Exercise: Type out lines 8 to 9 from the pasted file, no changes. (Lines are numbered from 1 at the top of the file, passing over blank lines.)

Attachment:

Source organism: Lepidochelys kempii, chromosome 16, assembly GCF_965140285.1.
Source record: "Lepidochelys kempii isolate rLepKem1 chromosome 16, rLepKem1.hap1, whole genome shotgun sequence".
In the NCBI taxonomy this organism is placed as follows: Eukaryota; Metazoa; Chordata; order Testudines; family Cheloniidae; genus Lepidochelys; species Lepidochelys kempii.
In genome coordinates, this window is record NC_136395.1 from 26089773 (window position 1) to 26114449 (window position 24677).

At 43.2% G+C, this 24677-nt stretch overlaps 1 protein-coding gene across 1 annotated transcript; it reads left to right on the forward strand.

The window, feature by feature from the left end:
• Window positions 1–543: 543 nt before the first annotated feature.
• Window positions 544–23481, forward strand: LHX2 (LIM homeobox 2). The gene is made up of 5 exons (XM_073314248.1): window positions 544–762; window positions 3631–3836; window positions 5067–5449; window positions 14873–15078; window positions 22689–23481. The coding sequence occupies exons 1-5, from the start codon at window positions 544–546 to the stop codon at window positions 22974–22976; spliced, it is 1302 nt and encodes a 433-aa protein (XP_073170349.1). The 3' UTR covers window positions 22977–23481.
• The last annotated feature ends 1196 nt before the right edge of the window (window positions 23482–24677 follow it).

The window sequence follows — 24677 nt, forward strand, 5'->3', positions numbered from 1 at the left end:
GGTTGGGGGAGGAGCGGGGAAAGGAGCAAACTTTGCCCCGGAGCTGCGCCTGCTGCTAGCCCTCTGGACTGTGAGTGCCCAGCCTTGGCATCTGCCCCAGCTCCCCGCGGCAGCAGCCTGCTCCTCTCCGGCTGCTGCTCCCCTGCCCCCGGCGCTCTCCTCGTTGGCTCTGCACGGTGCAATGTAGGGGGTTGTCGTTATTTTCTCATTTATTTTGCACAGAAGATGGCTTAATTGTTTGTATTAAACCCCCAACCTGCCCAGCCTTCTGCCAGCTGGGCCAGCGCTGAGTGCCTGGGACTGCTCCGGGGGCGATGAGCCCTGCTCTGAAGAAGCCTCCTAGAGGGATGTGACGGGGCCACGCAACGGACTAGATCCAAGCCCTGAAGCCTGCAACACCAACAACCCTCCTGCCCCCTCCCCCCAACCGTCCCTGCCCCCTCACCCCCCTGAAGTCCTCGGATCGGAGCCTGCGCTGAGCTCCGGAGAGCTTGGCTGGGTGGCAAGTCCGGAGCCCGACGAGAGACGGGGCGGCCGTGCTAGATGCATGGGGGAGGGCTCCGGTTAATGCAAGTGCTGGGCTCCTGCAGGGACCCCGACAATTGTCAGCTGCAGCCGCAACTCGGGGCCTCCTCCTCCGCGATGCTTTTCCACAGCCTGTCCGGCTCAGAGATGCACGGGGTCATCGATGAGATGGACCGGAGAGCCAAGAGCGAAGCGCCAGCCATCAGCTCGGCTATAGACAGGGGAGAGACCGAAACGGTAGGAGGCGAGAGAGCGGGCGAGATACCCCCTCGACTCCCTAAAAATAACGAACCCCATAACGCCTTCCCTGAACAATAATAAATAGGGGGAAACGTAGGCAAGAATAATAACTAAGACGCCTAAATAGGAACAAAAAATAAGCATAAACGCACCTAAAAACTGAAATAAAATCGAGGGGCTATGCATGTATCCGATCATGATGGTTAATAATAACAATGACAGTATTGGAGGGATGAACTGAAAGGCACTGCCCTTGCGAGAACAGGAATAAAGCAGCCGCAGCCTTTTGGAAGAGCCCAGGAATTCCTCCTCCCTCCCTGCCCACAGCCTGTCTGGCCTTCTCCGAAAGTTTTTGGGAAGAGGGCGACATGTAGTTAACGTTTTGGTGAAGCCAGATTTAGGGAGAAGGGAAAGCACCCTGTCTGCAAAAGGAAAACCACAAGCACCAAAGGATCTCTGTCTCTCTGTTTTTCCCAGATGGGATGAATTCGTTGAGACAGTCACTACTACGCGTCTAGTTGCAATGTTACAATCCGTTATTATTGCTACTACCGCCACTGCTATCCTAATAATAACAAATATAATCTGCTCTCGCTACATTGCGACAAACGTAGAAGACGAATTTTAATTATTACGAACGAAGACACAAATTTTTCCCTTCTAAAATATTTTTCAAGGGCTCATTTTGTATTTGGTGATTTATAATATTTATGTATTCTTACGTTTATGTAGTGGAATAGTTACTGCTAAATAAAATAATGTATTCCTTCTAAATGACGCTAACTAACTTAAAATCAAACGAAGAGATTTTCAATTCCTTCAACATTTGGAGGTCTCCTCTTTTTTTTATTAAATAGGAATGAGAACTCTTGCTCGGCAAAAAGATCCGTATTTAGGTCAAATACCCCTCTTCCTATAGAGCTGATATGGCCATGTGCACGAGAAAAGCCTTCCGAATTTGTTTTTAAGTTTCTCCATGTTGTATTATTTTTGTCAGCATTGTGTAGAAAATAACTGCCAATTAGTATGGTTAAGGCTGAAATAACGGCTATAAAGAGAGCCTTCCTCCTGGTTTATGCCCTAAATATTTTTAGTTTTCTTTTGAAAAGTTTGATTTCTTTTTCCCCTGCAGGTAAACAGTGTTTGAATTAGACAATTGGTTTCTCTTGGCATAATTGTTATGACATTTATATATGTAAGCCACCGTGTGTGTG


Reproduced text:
• Window positions 544–23481, forward strand: LHX2 (LIM homeobox 2). The gene is made up of 5 exons (XM_073314248.1): window positions 544–762; window positions 3631–3836; window positions 5067–5449; window positions 14873–15078; window positions 22689–23481. The coding sequence occupies exons 1-5, from the start codon at window positions 544–546 to the stop codon at window positions 22974–22976; spliced, it is 1302 nt and encodes a 433-aa protein (XP_073170349.1). The 3' UTR covers window positions 22977–23481.
• The last annotated feature ends 1196 nt before the right edge of the window (window positions 23482–24677 follow it).